Charles Swindoll said once that the subject of grace is kind of like riding a whale – “a big subject to try and get your arms around or to get a hold on.”
In one sense, it is easy. We all have some idea of what it means have grace. It is a word that still has a lot beauty attached to it; we speak of “graceful” dancers, or a “grace period” after a due date; an honored guest, we may say, will “grace us with her presence”. Even being “grateful” (derived from the same Latin word, gratus) shows insight into how we think of grace. It is a pleasing concept to us, this idea that we are showed favor where none is merited.
On other hand, the extent of God’s grace towards us is really mind boggling. Why should he just give us anything? Why should we accept it? Some of us don’t – like the brothers in the Parable of the River, we might try earn God’s favor with our deeds, or hope that if we aren’t as bad as someone else God won’t notice our sin, or even just forget God altogether, trading in His great promises for the mud hut of selfish living.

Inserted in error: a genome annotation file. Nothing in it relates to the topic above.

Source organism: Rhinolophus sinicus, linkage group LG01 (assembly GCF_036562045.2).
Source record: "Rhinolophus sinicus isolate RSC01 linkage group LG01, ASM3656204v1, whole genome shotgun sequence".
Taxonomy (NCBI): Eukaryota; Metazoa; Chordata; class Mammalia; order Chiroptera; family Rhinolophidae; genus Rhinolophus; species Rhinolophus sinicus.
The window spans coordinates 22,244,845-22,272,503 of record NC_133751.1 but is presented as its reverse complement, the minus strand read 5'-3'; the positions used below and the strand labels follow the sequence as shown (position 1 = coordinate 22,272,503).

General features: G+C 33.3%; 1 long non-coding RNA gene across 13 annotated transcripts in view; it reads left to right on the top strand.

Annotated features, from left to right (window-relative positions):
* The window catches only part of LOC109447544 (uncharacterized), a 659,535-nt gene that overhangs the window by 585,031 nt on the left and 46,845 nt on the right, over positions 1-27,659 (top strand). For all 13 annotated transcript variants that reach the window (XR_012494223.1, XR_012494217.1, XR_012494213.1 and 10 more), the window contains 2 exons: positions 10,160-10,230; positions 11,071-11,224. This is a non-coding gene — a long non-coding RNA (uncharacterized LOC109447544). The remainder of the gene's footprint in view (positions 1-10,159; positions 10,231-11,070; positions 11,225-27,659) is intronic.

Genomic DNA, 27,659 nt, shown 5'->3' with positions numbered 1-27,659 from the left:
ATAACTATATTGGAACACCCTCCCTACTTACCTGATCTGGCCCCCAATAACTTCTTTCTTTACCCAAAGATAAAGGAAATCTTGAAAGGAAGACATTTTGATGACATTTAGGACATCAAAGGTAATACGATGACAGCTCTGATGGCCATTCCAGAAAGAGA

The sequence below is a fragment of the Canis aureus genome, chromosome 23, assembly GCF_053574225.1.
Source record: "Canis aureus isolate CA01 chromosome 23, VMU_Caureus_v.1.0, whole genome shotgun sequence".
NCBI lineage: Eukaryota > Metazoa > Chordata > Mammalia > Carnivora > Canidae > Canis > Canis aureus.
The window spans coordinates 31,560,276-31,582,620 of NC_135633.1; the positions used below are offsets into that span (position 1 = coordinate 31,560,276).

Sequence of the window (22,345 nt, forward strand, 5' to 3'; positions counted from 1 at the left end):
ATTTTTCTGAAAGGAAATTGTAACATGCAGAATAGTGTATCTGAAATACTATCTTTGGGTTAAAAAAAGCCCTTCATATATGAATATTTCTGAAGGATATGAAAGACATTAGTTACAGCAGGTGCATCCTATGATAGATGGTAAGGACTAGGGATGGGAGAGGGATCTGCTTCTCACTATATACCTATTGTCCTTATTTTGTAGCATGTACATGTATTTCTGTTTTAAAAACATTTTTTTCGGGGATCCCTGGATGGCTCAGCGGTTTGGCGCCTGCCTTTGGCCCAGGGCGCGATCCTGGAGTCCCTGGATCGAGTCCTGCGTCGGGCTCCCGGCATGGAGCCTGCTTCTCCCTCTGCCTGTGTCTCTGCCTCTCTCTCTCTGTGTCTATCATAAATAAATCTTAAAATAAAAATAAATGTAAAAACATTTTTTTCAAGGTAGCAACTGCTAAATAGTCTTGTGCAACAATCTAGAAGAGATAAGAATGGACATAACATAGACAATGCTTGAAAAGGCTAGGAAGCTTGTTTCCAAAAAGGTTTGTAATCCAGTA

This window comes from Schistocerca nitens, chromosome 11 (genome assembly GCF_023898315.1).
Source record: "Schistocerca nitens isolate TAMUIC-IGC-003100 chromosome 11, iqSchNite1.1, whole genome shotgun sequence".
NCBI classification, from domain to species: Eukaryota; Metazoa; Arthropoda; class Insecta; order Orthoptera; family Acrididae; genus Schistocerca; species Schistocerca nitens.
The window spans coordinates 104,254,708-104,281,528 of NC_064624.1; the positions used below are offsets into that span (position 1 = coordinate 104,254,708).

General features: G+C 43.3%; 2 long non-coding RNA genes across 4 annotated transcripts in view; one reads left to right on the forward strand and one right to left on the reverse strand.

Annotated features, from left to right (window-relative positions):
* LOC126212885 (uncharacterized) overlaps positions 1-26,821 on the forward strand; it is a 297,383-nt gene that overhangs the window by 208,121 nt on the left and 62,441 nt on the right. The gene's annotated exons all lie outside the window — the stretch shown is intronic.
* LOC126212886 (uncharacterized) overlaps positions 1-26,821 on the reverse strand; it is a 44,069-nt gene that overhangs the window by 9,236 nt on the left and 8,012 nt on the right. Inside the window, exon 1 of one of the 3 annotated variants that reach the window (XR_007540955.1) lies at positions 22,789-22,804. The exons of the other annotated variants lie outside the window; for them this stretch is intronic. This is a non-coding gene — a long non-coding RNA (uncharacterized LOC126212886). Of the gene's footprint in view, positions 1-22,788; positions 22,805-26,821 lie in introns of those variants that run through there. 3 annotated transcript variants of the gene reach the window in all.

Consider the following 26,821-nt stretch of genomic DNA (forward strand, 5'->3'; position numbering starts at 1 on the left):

By looking at Titus 3:5-7 and many other verses, we see that God’s grace is for all time. From 2 Cor 12:9 and Heb 4:16, we learn that grace is also for this time, this life, the here and now
Here are a few resources to help understand grace better.
- In 1935, Fiorella LaGuardia showed grace to a woman who had stolen.
Discussion question: How did LaGuardia carry out justice and mercy at the same time?
- In the 1700’s, John Newton was a slave trader whose life was transformed when he met Christ. To describe the vastness of God’s mercy on him, he wrote the hymn Amazing Grace.
Discussion question: Does knowing Newton’s story change how you think of the hymn? How does it affect the way you think of God’s grace?
- The Grace Series from www.acts17-11.com is enjoyable for deeper study, especially the final entry on the Power of Grace.
- To find many more verses about grace in the Bible, type the word “Grace” into the search box below.